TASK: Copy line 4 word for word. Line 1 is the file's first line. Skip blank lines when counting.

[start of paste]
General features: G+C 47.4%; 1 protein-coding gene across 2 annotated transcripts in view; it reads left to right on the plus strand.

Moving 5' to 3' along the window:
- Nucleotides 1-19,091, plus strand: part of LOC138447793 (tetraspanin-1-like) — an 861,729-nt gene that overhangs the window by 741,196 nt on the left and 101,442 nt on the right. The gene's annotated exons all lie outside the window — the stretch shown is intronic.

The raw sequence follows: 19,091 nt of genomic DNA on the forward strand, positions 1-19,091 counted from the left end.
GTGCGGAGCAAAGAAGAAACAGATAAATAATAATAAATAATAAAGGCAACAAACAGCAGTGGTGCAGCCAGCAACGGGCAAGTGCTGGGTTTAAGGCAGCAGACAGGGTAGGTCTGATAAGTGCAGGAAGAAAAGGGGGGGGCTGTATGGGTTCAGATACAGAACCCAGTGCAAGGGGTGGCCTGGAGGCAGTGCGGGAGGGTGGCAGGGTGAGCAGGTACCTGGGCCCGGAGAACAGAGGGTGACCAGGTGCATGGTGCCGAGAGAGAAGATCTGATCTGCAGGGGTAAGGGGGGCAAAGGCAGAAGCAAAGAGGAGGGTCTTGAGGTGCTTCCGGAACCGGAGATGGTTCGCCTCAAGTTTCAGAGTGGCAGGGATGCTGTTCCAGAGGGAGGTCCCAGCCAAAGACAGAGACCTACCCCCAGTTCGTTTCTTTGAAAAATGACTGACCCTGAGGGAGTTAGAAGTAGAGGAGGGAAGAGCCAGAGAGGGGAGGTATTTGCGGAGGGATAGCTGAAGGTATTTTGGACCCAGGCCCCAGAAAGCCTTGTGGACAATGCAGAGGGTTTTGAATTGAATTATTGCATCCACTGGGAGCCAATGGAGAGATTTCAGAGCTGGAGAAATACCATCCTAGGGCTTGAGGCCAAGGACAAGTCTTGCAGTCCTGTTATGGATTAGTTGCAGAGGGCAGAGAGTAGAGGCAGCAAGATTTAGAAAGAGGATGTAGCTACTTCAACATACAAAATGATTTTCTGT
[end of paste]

The raw sequence follows: 19,091 nt of genomic DNA on the forward strand, positions 1-19,091 counted from the left end.